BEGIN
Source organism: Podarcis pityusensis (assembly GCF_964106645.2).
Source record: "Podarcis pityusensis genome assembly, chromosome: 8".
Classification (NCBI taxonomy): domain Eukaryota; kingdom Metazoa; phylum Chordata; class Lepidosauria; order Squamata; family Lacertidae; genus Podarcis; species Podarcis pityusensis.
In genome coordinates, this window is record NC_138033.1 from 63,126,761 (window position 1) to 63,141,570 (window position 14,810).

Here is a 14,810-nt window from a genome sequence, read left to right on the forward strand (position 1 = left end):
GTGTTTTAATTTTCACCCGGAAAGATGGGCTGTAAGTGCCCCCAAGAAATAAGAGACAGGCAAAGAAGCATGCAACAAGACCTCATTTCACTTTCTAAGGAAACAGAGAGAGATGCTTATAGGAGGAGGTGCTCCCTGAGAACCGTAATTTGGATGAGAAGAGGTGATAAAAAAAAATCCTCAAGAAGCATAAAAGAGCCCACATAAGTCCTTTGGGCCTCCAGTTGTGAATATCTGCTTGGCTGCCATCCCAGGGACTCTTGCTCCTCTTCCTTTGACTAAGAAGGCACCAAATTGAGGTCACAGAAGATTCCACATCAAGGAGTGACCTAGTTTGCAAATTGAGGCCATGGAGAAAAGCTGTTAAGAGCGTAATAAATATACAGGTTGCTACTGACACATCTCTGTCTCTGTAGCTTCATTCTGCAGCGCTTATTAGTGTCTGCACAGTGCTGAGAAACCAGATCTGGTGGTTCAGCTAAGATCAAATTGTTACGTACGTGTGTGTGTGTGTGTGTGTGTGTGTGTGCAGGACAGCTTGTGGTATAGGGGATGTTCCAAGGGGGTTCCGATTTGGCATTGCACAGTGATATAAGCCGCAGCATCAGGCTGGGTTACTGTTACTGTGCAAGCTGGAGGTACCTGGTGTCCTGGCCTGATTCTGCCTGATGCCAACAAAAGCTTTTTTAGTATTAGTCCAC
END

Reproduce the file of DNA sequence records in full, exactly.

Source organism: Podarcis pityusensis (assembly GCF_964106645.2).
Source record: "Podarcis pityusensis genome assembly, chromosome: 8".
Classification (NCBI taxonomy): domain Eukaryota; kingdom Metazoa; phylum Chordata; class Lepidosauria; order Squamata; family Lacertidae; genus Podarcis; species Podarcis pityusensis.
In genome coordinates, this window is record NC_138033.1 from 63,126,761 (window position 1) to 63,141,570 (window position 14,810).

Here is a 14,810-nt window from a genome sequence, read left to right on the forward strand (position 1 = left end):
GTGTTTTAATTTTCACCCGGAAAGATGGGCTGTAAGTGCCCCCAAGAAATAAGAGACAGGCAAAGAAGCATGCAACAAGACCTCATTTCACTTTCTAAGGAAACAGAGAGAGATGCTTATAGGAGGAGGTGCTCCCTGAGAACCGTAATTTGGATGAGAAGAGGTGATAAAAAAAAATCCTCAAGAAGCATAAAAGAGCCCACATAAGTCCTTTGGGCCTCCAGTTGTGAATATCTGCTTGGCTGCCATCCCAGGGACTCTTGCTCCTCTTCCTTTGACTAAGAAGGCACCAAATTGAGGTCACAGAAGATTCCACATCAAGGAGTGACCTAGTTTGCAAATTGAGGCCATGGAGAAAAGCTGTTAAGAGCGTAATAAATATACAGGTTGCTACTGACACATCTCTGTCTCTGTAGCTTCATTCTGCAGCGCTTATTAGTGTCTGCACAGTGCTGAGAAACCAGATCTGGTGGTTCAGCTAAGATCAAATTGTTACGTACGTGTGTGTGTGTGTGTGTGTGTGTGTGTGCAGGACAGCTTGTGGTATAGGGGATGTTCCAAGGGGGTTCCGATTTGGCATTGCACAGTGATATAAGCCGCAGCATCAGGCTGGGTTACTGTTACTGTGCAAGCTGGAGGTACCTGGTGTCCTGGCCTGATTCTGCCTGATGCCAACAAAAGCTTTTTTAGTATTAGTCCAC